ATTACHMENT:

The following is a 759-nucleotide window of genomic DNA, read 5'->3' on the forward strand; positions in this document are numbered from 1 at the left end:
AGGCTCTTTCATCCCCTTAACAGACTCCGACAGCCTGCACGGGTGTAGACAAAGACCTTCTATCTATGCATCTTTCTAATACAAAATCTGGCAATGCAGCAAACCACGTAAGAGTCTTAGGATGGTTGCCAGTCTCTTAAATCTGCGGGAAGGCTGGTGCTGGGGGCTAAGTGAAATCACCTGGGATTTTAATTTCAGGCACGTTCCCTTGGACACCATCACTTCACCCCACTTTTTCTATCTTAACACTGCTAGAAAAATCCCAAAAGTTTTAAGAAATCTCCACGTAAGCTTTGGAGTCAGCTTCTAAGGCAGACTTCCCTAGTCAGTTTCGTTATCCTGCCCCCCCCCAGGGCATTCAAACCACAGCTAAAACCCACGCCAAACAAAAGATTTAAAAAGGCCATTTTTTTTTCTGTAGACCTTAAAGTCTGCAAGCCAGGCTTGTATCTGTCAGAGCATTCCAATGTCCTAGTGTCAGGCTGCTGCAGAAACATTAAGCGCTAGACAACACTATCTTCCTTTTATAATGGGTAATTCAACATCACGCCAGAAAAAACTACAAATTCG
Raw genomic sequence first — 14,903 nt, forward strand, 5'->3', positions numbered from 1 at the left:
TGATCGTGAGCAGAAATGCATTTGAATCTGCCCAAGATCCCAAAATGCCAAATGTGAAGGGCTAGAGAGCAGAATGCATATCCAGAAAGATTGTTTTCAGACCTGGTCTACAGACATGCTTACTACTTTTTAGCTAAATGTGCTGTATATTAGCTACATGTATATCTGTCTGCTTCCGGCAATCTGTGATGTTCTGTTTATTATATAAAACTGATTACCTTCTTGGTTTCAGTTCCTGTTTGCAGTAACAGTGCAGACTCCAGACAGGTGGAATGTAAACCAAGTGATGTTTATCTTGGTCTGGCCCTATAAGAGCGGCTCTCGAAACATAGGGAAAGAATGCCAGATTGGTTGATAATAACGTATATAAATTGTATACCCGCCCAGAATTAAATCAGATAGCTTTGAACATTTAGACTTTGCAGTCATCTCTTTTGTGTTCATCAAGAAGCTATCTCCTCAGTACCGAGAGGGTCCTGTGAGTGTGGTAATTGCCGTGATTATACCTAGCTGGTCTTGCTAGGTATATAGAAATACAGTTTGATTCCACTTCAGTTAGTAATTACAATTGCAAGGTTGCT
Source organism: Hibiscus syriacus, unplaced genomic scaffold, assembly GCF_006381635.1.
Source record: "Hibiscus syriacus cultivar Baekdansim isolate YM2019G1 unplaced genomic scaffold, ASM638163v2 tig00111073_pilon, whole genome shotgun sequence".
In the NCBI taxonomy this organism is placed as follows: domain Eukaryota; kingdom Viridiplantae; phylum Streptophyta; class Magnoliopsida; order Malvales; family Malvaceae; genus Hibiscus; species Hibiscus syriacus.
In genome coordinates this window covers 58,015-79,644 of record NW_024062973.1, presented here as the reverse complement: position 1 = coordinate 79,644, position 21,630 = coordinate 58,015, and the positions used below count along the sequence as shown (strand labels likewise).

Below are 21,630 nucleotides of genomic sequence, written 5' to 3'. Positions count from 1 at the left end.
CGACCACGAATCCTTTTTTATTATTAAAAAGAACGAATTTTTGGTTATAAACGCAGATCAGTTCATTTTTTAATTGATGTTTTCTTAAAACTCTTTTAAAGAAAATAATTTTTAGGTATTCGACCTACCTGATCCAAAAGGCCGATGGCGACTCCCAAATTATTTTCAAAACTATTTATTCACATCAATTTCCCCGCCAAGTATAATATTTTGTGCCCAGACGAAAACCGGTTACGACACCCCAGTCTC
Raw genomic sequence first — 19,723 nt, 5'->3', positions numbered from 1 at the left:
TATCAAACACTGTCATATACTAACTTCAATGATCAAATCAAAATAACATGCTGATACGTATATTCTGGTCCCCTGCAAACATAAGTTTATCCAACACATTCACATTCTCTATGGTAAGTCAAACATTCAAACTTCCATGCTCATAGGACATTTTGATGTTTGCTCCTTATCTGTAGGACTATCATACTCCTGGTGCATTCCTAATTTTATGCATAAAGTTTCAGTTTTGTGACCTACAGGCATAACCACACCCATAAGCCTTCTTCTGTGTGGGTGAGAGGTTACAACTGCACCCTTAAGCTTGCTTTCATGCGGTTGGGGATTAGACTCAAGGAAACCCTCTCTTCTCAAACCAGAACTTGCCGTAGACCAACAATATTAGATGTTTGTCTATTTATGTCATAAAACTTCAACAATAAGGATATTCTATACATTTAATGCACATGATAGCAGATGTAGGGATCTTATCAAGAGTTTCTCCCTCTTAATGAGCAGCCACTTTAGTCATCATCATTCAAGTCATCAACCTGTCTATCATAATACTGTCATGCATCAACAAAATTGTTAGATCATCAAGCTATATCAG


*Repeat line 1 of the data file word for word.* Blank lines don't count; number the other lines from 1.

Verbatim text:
The following is a 759-nucleotide window of genomic DNA, read 5'->3' on the forward strand; positions in this document are numbered from 1 at the left end: